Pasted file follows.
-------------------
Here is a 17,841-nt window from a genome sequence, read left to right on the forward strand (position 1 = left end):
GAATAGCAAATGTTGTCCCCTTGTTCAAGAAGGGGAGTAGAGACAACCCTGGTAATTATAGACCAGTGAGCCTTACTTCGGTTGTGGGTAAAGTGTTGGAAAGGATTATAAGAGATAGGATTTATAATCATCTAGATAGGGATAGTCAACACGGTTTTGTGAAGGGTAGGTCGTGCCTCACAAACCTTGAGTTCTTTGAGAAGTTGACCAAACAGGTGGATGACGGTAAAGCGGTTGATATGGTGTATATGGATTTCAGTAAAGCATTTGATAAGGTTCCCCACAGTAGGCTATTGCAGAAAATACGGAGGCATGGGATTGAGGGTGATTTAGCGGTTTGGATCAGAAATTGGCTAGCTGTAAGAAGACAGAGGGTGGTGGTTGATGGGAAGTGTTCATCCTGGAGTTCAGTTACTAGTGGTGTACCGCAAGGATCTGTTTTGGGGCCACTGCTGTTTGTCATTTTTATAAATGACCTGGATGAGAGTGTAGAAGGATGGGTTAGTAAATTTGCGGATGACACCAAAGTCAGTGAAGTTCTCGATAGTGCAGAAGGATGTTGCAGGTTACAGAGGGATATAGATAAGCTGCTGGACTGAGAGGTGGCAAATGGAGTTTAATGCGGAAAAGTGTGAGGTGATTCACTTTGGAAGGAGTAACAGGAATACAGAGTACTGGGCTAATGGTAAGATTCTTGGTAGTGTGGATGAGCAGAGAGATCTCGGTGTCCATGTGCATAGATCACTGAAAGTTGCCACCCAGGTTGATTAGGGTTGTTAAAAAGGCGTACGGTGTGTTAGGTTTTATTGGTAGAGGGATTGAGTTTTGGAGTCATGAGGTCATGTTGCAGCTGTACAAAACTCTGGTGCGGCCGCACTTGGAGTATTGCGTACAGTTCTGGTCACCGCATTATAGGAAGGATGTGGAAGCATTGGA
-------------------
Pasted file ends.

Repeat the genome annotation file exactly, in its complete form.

Here is a 17,841-nt window from a genome sequence, read left to right on the forward strand (position 1 = left end):
GAATAGCAAATGTTGTCCCCTTGTTCAAGAAGGGGAGTAGAGACAACCCTGGTAATTATAGACCAGTGAGCCTTACTTCGGTTGTGGGTAAAGTGTTGGAAAGGATTATAAGAGATAGGATTTATAATCATCTAGATAGGGATAGTCAACACGGTTTTGTGAAGGGTAGGTCGTGCCTCACAAACCTTGAGTTCTTTGAGAAGTTGACCAAACAGGTGGATGACGGTAAAGCGGTTGATATGGTGTATATGGATTTCAGTAAAGCATTTGATAAGGTTCCCCACAGTAGGCTATTGCAGAAAATACGGAGGCATGGGATTGAGGGTGATTTAGCGGTTTGGATCAGAAATTGGCTAGCTGTAAGAAGACAGAGGGTGGTGGTTGATGGGAAGTGTTCATCCTGGAGTTCAGTTACTAGTGGTGTACCGCAAGGATCTGTTTTGGGGCCACTGCTGTTTGTCATTTTTATAAATGACCTGGATGAGAGTGTAGAAGGATGGGTTAGTAAATTTGCGGATGACACCAAAGTCAGTGAAGTTCTCGATAGTGCAGAAGGATGTTGCAGGTTACAGAGGGATATAGATAAGCTGCTGGACTGAGAGGTGGCAAATGGAGTTTAATGCGGAAAAGTGTGAGGTGATTCACTTTGGAAGGAGTAACAGGAATACAGAGTACTGGGCTAATGGTAAGATTCTTGGTAGTGTGGATGAGCAGAGAGATCTCGGTGTCCATGTGCATAGATCACTGAAAGTTGCCACCCAGGTTGATTAGGGTTGTTAAAAAGGCGTACGGTGTGTTAGGTTTTATTGGTAGAGGGATTGAGTTTTGGAGTCATGAGGTCATGTTGCAGCTGTACAAAACTCTGGTGCGGCCGCACTTGGAGTATTGCGTACAGTTCTGGTCACCGCATTATAGGAAGGATGTGGAAGCATTGGA